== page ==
The best prepared rookie in Grand Prix history and now a triple World Champion, Lewis Hamilton’s win-at-all-costs mentality and prodigious natural talent make him Formula 1’s most exciting driver. Seen as brash and cocky by some thanks to his often justified self-belief, his emotional temperament made him fallible at times early in his F1 career. However, Hamilton visibly matured as a driver and is one of the fastest men to have graced the sport. Back-to-back titles for Mercedes-Benz mean that he is now the most successful British driver in the sport's history and only Michael Schumacher has won more GPs.
McLaren protégé and early success
The son of a Stevenage railway worker, Hamilton was already national cadet karting champion when he introduced himself to Ron Dennis at the 1995 Autosport Awards. McLaren took an interest in his fledgling career from that moment and the youngster responded with a string of titles. That culminated in winning both the European title (with CRG-Parilla team-mate Nico Rosberg second) and World Cup during an impressive 2000 season in Formula A.
Hamilton made his much hyped switch to cars at the end of 2001 when driving for Manor Motorsport in the Formula Renault 2.0 Winter Series. He remained with John Booth’s team for the next two seasons in the main British series. He won three times during 2002 and finished third overall behind Danny Watts and Jamie Green. Hamilton then recovered from a slow start to 2003 to win 10 times in 11 races and complete a dominant title win.
He also made his Formula 3 debut during 2003 and remained with Manor for the following year’s F3 Euroseries. He won at the Norisring as he finished fifth overall. The end-of-season non-championship races confirmed his outright pace and prodigious overtaking ability. He started the Macau GP from pole position only to lose a chance of victory when distracted by Rosberg’s second lap accident. He then came from 21st on the grid for Bahrain’s qualification race to beat Rosberg in the final.
Having spent his single-seater career so far with Manor, Hamilton moved to reigning champions ART Grand Prix (formerly ASM) for a second season in the F3 Euroseries. The pre-season favourite dominated with his Dallara F305-Mercedes-Benz winning 15 of the 20 rounds (as well as being excluded from another win at Spa-Francorchamps) against a field that included team-mate Adrian Sutil, Paul di Resta and a fresh faced Sebastian Vettel.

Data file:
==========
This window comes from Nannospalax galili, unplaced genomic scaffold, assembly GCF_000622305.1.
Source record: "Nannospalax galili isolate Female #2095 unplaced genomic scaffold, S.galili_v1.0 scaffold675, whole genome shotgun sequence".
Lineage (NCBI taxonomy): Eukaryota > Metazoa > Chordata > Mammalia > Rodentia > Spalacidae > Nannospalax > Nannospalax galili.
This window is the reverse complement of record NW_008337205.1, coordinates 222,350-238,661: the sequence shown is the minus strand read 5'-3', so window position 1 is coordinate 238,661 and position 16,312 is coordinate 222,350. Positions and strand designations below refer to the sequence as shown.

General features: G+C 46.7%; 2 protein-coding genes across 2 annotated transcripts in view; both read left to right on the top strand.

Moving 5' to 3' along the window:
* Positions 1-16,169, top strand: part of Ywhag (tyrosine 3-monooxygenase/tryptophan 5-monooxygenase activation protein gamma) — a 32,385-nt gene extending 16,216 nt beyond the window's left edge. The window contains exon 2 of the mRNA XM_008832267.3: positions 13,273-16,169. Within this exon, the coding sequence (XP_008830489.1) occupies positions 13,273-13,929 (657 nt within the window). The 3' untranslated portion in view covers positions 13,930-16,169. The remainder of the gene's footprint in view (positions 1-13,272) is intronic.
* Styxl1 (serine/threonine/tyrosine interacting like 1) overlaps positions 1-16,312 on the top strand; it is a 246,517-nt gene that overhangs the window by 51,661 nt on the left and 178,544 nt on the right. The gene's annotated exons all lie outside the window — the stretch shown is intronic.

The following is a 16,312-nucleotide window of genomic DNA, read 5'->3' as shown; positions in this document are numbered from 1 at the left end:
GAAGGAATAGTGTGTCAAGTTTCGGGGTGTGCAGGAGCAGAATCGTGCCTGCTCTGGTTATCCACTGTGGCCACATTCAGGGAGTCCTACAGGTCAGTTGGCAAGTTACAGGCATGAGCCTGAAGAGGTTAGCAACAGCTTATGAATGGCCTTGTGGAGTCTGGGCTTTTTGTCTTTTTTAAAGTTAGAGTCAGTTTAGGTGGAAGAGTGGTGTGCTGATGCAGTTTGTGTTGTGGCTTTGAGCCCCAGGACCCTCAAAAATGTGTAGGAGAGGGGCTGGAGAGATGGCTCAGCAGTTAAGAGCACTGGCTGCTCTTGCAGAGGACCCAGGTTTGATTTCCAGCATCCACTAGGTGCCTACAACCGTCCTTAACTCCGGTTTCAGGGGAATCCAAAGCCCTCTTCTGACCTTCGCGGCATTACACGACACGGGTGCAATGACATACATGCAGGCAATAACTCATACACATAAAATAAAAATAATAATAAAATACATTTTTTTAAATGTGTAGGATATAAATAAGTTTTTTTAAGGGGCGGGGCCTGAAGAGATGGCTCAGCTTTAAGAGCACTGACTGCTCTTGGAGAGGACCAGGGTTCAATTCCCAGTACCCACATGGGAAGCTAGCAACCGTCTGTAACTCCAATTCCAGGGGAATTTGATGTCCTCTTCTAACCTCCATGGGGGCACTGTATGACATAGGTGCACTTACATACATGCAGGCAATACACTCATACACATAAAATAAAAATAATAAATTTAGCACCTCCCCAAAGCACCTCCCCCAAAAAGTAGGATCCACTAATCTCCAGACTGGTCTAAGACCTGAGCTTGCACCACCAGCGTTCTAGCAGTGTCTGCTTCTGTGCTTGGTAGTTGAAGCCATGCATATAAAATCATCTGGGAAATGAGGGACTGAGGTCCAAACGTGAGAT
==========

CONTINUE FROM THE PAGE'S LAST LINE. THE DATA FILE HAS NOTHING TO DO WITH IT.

GP2 confirms a future star
It was his performances in the 2006 GP2 Series that convinced McLaren that here was a special talent that already warranted a top F1 drive. As with any one of his seasons in the junior formulae, much was expected of Hamilton and he delivered with aplomb. He won five times (including coming from eighth on the grid to win Silverstone’s sprint race) and recovered from 16th on the opening lap in Hungary to finish second as he beat Nelson Piquet jr to the title at the first attempt.
Formula 1 – World Champion at the second attempt
Any thoughts Hamilton would make a quiet F1 bow and play a supporting role to new team-mate Fernando Alonso were dismissed at the first Grand Prix of 2007. A record nine successive podium finishes in his first nine F1 races included dominant breakthrough victories at Montréal and Indianapolis that gave the precocious newcomer the championship lead. Helped by hours in McLaren’s simulator as he learned unfamiliar circuits, he won in Hungary and Japan to all-but clinch the World Championship in his rookie year. In the event, that unprecedented achievement slipped from his grasp with tyre failure in China and a gearbox glitch in Brazil. Ferrari’s Kimi Räikkönen snatched an unlikely title with Hamilton finishing as runner-up. A single point covered the top three with Alonso equalling the Englishman’s score but third on countback.
For all that success, 2007 was overshadowed by revelations that disgruntled Ferrari test team manager Nigel Stepney had passed a dossier on its F2007 to McLaren chief designer Mike Coughlan. “Spygate” eventually resulted in the team’s exclusion from the constructors’ championship and a $100million fine. In addition to the scandal, Alonso’s relationship with Hamilton and senior team management deteriorated so badly that he left after a single season.
The fine margins between success and failure were amply illustrated by Hamilton’s first two F1 seasons. Having missed out by a single point 12 months earlier, Hamilton snatched the 2008 World Championship on the final corner of the last lap of the deciding race. Five victories included having punctured a tyre at Monaco and a masterful display in the wet at Silverstone. However, he clashed with Alonso in Bahrain, crashed into Räikkönen in the Montréal pitlane and scattered the front-runners after an overly impetuous move at the start of the Japanese GP. A late rain shower near the end of the final round in Brazil put his title in jeopardy as his McLaren MP4/23-Mercedes-Benz dropped to sixth as he switched to rain tyres. Then, on the last lap, he made up the 13.144sec deficit to Timo Glock’s Toyota (which was still on dry rubber) to snatch the fifth place he required to become champion by a point and cut short the premature Ferrari celebrations.
World Champion at 23 and with a pop star girlfriend, Hamilton was now among Britain’s most marketable sportsmen. However, his title defence began with more unwanted controversy for he was disqualified from the 2009 Australian GP when found to have lied to the stewards. The McLaren MP4/24 lacked balance but Hamilton helped develop it sufficiently to win in Hungary and Singapore as he finished fifth overall.